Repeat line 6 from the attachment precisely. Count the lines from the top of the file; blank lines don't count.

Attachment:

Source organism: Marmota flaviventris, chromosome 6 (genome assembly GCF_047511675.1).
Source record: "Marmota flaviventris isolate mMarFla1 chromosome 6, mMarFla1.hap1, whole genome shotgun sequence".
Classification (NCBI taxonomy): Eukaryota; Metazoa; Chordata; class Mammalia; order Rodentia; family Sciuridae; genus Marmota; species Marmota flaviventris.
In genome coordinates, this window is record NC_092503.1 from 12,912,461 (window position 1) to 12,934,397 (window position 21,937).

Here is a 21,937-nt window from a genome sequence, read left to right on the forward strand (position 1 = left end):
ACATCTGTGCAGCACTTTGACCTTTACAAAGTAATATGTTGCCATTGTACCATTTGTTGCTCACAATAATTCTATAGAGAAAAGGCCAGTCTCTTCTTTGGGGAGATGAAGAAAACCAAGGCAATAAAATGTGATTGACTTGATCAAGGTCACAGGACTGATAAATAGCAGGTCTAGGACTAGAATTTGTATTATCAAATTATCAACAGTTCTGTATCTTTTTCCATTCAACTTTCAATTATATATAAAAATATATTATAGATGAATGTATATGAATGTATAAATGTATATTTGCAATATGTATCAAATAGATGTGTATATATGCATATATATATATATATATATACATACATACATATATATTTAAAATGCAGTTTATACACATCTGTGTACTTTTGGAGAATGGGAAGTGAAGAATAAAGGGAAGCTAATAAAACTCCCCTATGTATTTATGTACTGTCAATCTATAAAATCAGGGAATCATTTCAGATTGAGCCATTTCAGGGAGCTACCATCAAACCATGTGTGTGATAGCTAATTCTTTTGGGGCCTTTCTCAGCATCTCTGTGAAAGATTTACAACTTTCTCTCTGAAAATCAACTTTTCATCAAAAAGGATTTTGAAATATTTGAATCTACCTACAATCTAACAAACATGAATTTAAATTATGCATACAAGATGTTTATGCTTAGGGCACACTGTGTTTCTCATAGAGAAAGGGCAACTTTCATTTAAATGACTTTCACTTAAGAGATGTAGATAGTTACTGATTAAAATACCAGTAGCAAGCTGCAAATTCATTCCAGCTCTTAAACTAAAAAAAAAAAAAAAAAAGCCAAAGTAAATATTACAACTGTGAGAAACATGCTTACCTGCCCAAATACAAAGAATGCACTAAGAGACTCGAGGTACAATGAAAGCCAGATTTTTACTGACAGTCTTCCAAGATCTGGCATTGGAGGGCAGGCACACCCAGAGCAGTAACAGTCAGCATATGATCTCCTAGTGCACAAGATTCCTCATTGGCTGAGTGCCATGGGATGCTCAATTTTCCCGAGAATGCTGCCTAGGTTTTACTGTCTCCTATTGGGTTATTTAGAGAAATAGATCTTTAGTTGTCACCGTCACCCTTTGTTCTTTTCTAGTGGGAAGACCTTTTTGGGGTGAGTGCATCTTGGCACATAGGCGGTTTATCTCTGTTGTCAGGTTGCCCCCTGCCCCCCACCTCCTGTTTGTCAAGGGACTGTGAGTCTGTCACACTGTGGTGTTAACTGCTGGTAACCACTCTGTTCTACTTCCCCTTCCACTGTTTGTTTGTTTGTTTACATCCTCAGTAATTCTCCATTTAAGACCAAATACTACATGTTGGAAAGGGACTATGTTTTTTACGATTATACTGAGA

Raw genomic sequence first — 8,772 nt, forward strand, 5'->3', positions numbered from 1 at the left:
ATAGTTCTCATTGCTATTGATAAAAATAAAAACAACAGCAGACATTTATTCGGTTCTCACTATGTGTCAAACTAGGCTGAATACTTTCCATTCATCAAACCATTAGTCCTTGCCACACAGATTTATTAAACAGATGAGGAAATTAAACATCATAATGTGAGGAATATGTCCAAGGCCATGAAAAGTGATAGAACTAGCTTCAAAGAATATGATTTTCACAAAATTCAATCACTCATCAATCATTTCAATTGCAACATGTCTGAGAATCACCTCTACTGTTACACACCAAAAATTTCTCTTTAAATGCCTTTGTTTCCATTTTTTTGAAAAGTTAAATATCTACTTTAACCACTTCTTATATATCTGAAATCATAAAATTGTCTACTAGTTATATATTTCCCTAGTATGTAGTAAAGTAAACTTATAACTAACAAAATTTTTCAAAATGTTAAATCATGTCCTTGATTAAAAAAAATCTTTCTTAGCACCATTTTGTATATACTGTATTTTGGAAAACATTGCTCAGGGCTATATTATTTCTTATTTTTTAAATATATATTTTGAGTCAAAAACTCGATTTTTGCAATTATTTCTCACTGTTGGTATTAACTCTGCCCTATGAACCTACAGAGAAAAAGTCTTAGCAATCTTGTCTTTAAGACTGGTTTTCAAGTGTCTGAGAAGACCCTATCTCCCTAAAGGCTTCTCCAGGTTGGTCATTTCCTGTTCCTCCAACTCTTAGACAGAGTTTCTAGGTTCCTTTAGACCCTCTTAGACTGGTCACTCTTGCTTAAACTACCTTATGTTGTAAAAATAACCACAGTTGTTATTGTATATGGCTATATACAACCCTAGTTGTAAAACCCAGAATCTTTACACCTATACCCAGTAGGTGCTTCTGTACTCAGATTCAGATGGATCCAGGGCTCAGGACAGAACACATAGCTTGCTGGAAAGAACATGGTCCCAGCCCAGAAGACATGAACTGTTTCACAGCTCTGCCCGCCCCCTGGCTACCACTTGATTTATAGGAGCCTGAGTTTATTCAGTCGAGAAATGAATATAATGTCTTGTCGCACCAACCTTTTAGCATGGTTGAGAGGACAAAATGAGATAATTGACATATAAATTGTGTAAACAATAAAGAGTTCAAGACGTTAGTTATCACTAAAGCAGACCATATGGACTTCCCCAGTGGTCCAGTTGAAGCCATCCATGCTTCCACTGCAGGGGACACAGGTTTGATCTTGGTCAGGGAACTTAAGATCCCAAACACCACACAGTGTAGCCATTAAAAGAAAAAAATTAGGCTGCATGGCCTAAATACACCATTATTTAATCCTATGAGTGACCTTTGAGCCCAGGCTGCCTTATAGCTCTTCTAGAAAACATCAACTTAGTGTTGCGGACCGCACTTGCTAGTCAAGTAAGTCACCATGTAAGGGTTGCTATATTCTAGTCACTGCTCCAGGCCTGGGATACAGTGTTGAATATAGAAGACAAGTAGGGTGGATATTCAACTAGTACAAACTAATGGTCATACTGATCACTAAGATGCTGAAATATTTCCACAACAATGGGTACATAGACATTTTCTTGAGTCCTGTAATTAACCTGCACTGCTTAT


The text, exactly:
ACATCTGTGCAGCACTTTGACCTTTACAAAGTAATATGTTGCCATTGTACCATTTGTTGCTCACAATAATTCTATAGAGAAAAGGCCAGTCTCTTCTTTGGGGAGATGAAGAAAACCAAGGCAATAAAATGTGATTGACTTGATCAAGGTCACAGGACTGATAAATAGCAGGTCTAGGACTAGAATTTGTATTATCAAATTATCAACAGTTCTGTATCTTTTTCCATTCAACTTTCAATTATATATAAAAATATATTATAGATGAATGTATATGAATGTATAAATGTATATTTGCAATATGTATCAAATAGATGTGTATATATGCATATATATATATATATATATACATACATACATATATATTTAAAATGCAGTTTATACACATCTGTGTACTTTTGGAGAATGGGAAGTGAAGAATAAAGGGAAGCTAATAAAACTCCCCTATGTATTTATGTACTGTCAATCTATAAAATCAGGGAATCATTTCAGATTGAGCCATTTCAGGGAGCTACCATCAAACCATGTGTGTGATAGCTAATTCTTTTGGGGCCTTTCTCAGCATCTCTGTGAAAGATTTACAACTTTCTCTCTGAAAATCAACTTTTCATCAAAAAGGATTTTGAAATATTTGAATCTACCTACAATCTAACAAACATGAATTTAAATTATGCATACAAGATGTTTATGCTTAGGGCACACTGTGTTTCTCATAGAGAAAGGGCAACTTTCATTTAAATGACTTTCACTTAAGAGATGTAGATAGTTACTGATTAAAATACCAGTAGCAAGCTGCAAATTCATTCCAGCTCTTAAACTAAAAAAAAAAAAAAAAAAGCCAAAGTAAATATTACAACTGTGAGAAACATGCTTACCTGCCCAAATACAAAGAATGCACTAAGAGACTCGAGGTACAATGAAAGCCAGATTTTTACTGACAGTCTTCCAAGATCTGGCATTGGAGGGCAGGCACACCCAGAGCAGTAACAGTCAGCATATGATCTCCTAGTGCACAAGATTCCTCATTGGCTGAGTGCCATGGGATGCTCAATTTTCCCGAGAATGCTGCCTAGGTTTTACTGTCTCCTATTGGGTTATTTAGAGAAATAGATCTTTAGTTGTCACCGTCACCCTTTGTTCTTTTCTAGTGGGAAGACCTTTTTGGGGTGAGTGCATCTTGGCACATAGGCGGTTTATCTCTGTTGTCAGGTTGCCCCCTGCCCCCCACCTCCTGTTTGTCAAGGGACTGTGAGTCTGTCACACTGTGGTGTTAACTGCTGGTAACCACTCTGTTCTACTTCCCCTTCCACTGTTTGTTTGTTTGTTTACATCCTCAGTAATTCTCCATTTAAGACCAAATACTACATGTTGGAAAGGGACTATGTTTTTTACGATTATACTGAGA